Running time: 105 minutes
Special offer: Order 5 or more for $5 each.
Watch a clip from Martin Luther.
$9.95 — ORDER NOW!(We accept all major credit cards and PayPal.)
That Swiss Hermit Strikes Again!
Dr. Schaeffer, who was one of the most influential Christian thinkers in the twentieth century, shows that secular humanism has displaced the Judeo-Christian consensus that once defined our nation’s moral boundaries. Law, education, and medicine have all been reshaped for the worse as a consequence. America’s dominant worldview changed, Schaeffer charges, when Christians weren’t looking.
Schaeffer lists two reasons for evangelical indifference: a false concept of spirituality and fear. He calls on believers to stand against the tyranny and moral chaos that come when humanism reigns-and warns that believers may, at some point, be forced to make the hard choice between obeying God or Caesar. A Christian Manifesto is a thought-provoking and bracing Christian analysis of American culture and the obligation Christians have to engage the culture with the claims of Christ.
$19.95 — ORDER NOW!(We accept all major credit cards and PayPal.)
High Quality Paperback — 200 pages
A Reasonable Response to Christian Postmodernism
Includes a response to the book Christian Jihad by Colonel V. Doner
The title of this book is a misnomer. In reality, I am not trying to get anyone to shut up, but rather to provoke a discussion. This book is a warning about the philosophy of “Christian postmodernism” and the threat that it poses not only to Christian orthodoxy, but to the peace and prosperity our culture as well. The purpose is to equip the reader with some basic principles that can be used to refute their arguments.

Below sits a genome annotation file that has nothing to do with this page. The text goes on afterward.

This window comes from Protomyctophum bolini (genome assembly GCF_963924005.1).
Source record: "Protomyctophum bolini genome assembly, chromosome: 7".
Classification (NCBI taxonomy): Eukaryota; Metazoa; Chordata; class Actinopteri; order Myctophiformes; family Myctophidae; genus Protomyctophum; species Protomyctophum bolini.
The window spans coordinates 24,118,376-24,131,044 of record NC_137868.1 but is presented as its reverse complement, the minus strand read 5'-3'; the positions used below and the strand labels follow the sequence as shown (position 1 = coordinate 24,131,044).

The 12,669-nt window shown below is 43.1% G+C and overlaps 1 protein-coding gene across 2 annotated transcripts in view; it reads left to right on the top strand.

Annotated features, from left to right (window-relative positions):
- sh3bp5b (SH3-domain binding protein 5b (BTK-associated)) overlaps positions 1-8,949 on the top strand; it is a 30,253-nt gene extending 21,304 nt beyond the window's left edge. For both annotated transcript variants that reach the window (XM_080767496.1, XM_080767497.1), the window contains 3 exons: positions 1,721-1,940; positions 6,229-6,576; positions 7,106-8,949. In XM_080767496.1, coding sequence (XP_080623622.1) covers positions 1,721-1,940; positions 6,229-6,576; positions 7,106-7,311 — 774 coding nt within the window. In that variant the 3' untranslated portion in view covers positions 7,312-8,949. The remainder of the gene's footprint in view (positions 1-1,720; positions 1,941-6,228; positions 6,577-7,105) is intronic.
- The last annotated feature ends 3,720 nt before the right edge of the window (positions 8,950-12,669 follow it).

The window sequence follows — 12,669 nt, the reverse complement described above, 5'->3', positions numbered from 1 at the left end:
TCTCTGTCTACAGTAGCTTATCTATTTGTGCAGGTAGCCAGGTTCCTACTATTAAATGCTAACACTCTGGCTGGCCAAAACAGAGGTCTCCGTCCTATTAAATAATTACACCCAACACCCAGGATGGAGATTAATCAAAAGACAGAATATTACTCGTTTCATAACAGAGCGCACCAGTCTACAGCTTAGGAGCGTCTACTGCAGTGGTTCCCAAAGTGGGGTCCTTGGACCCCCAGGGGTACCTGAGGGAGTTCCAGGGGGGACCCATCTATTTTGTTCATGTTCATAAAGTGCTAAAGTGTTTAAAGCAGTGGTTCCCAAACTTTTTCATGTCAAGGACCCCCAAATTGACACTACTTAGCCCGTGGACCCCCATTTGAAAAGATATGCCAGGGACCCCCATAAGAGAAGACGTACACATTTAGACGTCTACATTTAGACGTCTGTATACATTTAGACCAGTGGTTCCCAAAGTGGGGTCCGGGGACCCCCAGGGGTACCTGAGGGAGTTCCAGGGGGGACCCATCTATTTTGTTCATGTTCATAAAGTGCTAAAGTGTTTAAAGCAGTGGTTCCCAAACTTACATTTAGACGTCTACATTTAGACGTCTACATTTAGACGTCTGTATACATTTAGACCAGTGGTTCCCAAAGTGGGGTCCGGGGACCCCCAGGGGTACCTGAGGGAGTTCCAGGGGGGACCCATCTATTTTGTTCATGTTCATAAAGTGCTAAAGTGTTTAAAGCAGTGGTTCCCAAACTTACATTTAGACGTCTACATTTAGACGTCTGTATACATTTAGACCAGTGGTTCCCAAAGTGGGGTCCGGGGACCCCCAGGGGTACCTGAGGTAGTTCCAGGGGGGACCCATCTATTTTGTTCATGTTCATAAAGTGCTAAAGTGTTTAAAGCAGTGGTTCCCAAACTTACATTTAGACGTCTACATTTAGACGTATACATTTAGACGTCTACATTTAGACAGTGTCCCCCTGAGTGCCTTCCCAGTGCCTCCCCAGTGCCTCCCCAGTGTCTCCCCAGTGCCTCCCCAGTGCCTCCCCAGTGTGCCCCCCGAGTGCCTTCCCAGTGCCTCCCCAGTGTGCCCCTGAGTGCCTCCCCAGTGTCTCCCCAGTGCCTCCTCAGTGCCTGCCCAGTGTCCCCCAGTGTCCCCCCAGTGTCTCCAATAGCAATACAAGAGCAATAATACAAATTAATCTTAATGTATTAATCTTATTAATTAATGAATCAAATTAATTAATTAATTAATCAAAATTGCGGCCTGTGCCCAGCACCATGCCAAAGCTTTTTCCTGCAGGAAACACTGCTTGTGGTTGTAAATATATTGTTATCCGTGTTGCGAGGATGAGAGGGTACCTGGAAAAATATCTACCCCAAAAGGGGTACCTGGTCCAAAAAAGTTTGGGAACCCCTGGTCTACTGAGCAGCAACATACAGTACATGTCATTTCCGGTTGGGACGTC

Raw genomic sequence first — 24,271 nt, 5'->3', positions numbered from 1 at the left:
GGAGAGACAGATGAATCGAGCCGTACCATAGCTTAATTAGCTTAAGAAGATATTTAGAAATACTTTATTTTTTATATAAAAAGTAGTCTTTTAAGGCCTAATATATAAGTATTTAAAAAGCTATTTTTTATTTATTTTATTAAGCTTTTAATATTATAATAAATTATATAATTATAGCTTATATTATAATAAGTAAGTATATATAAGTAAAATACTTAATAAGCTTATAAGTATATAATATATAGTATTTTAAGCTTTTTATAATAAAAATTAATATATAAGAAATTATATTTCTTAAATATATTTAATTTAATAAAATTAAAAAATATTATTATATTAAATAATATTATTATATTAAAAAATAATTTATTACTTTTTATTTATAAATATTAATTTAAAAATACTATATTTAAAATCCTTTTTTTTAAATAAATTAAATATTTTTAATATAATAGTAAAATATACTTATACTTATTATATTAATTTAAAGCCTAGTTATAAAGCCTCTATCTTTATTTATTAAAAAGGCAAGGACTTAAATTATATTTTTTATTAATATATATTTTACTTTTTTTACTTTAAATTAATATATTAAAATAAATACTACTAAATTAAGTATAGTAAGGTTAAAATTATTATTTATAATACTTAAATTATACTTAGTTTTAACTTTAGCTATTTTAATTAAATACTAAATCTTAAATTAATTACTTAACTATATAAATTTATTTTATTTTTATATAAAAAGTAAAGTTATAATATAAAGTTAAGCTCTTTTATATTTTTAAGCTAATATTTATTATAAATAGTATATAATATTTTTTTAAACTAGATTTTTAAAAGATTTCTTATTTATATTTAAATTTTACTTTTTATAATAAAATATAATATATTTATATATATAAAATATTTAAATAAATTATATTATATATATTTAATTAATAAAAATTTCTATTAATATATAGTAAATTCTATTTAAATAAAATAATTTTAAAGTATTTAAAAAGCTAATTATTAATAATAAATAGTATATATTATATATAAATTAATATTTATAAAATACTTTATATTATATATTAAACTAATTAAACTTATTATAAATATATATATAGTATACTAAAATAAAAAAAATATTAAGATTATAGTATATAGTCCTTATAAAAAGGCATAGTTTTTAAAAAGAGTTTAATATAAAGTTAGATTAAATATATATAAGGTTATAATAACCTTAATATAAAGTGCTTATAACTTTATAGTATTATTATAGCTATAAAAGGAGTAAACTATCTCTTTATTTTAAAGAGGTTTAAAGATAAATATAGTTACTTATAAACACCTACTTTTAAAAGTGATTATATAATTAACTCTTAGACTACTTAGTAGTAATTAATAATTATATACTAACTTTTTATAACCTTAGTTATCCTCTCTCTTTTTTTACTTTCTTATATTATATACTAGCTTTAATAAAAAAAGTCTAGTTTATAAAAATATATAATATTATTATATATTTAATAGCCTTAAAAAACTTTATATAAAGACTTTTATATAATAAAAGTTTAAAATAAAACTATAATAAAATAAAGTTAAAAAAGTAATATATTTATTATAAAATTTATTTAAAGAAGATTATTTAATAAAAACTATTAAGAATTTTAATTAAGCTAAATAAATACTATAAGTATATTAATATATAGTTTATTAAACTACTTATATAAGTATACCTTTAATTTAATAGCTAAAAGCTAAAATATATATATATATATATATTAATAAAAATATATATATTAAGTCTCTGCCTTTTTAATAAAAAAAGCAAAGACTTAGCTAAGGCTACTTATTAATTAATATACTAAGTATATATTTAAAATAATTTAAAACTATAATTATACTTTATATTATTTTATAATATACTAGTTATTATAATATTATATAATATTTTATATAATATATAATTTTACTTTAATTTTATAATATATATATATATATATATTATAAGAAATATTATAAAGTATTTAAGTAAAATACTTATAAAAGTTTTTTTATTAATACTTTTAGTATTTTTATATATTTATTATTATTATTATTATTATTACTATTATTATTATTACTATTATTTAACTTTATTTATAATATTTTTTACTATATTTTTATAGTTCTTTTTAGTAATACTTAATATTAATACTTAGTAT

Part 1 is a response to some of the recent writings by Frank Schaeffer, the son of the late Francis Schaeffer. This was originally written as a defense against Frank’s attacks on pro-life street activism – a movement that his father helped bring into being through his books, A Christian Manifesto, How Should We Then Live? and Whatever Happened to the Human Race? These works have impacted literally hundreds of thousands of Christian activists.
Part 2 is a response to Colonel Doner and his book, Christian Jihad: Neo-Fundamentalists and the Polarization of America. Doner was one of the key architects of the Christian Right that emerged in the 1980s, who now represents the disillusionment and defection many Christian activists experienced in the 1990s and 2000s. There is still great hope for America to be reformed according to biblical principles. As a new generation is emerging, it is important to recognize the mistakes that Christian activists have made in the past even while holding to a vision for the future.